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Hurricane Irma has made landfall on Florida’s west coast, with the deadly storm now bearing down on the densely populated city of Tampa.
People are still being warned of the deadly force of Irma, with winds of around 100mph, even as it was downgraded to a category two storm.
So far, Irma has claimed at least 24 lives in its deadly path across the Atlantic, including five in the British Virgin Islands and one each on Anguilla and Barbuda, and left thousands of people homeless.
Forecasters have warned the threat to life still remains, as Florida continues to be battered by powerful winds and torrential rain.
Overnight, Irma was downgraded to a category 2 storm, but continued to wreak havoc along the west coast.
The 400 mile-wide storm struck the Florida Keys before raging up the western coast of the state with its punishing winds extending across to Miami and West Palm Beach.
More than 3.3 million homes in the state are without power and parts of Miami are under water.
More than 160,000 people have taken refuge in shelters across Florida, with many holidaymakers and expat Brits caught in the path of the storm.
Matt and Zoe Caveney, from Liverpool, were forced to spend much of their honeymoon confined to their hotel room at Walt Disney World in Orlando.
Mr Caveney, 28, who married Zoe, 22, on August 5, said: “I’ve never seen rain or wind like it in my life.
“With Orlando being in central Florida we aren’t getting it as bad as the coastal towns, but there are very strong winds and heavy rain battering down. We can hear the wind battering the door and trees outside.
“All the parks have been closed as of Saturday 7pm local time and won’t be opening again until Tuesday morning at the earliest.
“We are currently on curfew and have been told to stay in our hotel rooms. We were advised to purchase enough food and water in to keep us going through the weekend.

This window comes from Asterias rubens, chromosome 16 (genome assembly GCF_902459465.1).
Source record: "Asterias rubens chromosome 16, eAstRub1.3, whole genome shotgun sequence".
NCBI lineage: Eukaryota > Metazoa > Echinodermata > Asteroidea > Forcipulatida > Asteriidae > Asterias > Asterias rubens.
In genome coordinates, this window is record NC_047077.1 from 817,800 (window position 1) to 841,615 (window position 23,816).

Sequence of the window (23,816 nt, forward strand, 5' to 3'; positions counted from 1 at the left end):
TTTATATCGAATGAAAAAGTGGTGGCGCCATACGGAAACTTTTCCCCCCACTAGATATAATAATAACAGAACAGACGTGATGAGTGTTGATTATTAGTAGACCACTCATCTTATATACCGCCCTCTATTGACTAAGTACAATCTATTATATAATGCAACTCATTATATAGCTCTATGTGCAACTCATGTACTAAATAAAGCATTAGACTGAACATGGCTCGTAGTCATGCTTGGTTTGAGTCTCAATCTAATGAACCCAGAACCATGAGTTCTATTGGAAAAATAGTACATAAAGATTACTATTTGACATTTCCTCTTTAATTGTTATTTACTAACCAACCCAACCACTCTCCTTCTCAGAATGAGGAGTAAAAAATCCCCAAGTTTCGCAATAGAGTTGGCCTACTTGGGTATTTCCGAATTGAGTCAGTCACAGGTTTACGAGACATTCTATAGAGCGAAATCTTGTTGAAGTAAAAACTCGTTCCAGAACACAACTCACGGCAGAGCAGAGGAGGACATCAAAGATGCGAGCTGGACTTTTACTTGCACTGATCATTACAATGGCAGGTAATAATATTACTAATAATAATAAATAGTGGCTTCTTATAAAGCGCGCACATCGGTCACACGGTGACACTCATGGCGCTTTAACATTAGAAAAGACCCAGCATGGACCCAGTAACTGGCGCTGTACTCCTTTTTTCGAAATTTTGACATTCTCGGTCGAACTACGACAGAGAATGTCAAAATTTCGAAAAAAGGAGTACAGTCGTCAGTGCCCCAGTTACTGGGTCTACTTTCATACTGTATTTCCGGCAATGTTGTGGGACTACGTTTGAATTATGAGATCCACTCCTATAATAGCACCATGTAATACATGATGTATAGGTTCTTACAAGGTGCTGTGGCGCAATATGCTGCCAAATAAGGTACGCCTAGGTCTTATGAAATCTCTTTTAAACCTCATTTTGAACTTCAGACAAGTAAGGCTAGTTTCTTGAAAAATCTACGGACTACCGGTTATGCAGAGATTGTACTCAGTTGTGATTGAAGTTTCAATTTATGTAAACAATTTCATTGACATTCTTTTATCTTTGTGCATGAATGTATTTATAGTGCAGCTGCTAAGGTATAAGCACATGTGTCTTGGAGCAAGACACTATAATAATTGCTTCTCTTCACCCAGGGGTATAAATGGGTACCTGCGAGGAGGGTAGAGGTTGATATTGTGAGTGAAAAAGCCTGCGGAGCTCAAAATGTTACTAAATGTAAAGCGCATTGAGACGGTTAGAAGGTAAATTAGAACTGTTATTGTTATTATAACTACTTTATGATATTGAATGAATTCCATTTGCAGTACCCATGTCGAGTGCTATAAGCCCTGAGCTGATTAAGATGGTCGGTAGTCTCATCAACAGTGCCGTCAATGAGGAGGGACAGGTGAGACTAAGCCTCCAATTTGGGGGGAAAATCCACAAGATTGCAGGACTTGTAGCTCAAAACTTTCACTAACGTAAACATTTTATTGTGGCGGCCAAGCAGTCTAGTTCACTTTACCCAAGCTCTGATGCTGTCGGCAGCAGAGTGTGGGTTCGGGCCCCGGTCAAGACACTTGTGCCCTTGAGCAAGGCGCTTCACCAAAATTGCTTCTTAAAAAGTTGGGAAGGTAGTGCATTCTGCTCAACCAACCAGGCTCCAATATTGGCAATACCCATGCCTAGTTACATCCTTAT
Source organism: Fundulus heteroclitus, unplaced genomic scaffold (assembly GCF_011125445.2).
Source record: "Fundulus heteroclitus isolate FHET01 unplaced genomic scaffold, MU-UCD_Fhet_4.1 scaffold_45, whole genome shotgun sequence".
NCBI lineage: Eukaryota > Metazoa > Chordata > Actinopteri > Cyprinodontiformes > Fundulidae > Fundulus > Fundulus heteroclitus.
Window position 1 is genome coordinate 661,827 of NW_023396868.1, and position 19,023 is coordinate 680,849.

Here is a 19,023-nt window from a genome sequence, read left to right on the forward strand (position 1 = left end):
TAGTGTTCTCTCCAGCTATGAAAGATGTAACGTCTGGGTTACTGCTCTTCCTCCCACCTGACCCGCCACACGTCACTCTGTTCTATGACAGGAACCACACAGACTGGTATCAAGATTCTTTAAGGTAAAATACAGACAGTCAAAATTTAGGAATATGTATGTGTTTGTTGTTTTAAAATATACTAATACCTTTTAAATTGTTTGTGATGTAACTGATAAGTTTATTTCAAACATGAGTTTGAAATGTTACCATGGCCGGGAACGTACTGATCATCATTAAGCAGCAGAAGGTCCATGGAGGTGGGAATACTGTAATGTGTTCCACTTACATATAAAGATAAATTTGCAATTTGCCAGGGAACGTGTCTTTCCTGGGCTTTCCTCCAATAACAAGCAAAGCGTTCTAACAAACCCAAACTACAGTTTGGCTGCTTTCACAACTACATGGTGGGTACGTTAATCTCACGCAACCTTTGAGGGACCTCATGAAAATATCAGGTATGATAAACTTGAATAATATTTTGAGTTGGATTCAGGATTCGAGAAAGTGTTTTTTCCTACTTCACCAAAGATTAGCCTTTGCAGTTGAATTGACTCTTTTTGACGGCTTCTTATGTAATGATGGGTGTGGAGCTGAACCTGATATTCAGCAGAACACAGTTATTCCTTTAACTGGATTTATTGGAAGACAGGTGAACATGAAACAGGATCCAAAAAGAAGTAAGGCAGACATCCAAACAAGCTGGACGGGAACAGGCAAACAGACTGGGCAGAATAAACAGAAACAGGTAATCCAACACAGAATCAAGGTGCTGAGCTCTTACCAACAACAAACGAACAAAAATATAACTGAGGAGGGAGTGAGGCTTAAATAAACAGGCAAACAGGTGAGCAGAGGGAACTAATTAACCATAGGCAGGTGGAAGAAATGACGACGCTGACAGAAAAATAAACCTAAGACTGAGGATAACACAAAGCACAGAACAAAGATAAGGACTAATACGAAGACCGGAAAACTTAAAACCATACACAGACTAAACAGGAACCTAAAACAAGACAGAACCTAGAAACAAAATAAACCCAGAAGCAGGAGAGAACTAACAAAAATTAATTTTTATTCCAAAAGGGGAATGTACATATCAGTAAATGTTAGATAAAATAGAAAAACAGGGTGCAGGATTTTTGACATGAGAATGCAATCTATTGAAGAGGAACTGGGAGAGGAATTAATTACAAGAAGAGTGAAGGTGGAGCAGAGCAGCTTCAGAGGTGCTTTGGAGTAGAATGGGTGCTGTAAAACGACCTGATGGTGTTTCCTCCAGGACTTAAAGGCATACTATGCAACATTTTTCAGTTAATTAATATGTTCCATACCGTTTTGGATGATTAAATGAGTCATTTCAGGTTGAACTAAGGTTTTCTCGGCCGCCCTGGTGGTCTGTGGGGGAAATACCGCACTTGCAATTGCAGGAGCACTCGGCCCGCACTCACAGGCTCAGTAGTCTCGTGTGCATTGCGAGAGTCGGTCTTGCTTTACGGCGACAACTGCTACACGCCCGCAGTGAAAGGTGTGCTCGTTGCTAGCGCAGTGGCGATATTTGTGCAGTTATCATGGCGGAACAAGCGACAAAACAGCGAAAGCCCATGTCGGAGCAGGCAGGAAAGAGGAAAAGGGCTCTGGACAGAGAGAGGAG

“We’re pretty calm about the whole thing – if a little apprehensive. It’s all frustrating with it being our honeymoon and obviously everyone back home is concerned too.”
Bryan Koon, Florida’s emergency management director, said authorities had only scattered information about the storm’s toll, but he remained hopeful.
“I’ve not heard of catastrophic damage. It doesn’t mean it doesn’t exist. It means it hasn’t gotten to us yet,” he said.
In the low-lying Keys, where a storm surge of over 10 feet was recorded, appliances and furniture were seen floating away.
Monroe County spokeswoman Cammy Clark said the ocean waters were filled with navigation hazards, including sunken boats.
County administrator, Roman Gastesi said crews would begin house-to-house searches to check on survivors and an airborne relief mission led by C-130 military cargo planes is gearing up to bring emergency supplies to the Keys.
Federal tide gauge in Naples reported a 7ft rise in water levels in just 90 minutes late on Sunday.
Many streets were flooded in central Miami and other cities.
An apparent tornado spun off by Irma destroyed six mobile homes in Palm Bay, midway up the Atlantic coast, and flooding was reported along Interstate 4, which cuts across Florida’s mid-section.
Curfews were imposed in Miami, Tampa, Fort Lauderdale and much of the rest of South Florida, and some arrests of violators were reported. Miami Beach barred outsiders from the island.
While Irma raked Florida’s Gulf Coast, forecasters warned that the entire state was in danger because of the sheer size of the storm.
In one of the largest US evacuations, nearly seven million people in the south east were warned to seek shelter elsewhere, including 6.4 million in Florida alone.
About 30,000 people heeded orders to leave the Keys as the storm closed in, but an untold number refused to.
US President Donald Trump approved a major disaster declaration and emergency federal aid for Florida.
He described the hurricane as a “big monster” and praised the federal agencies involved with the storm and saying he would go to the state “very soon”.
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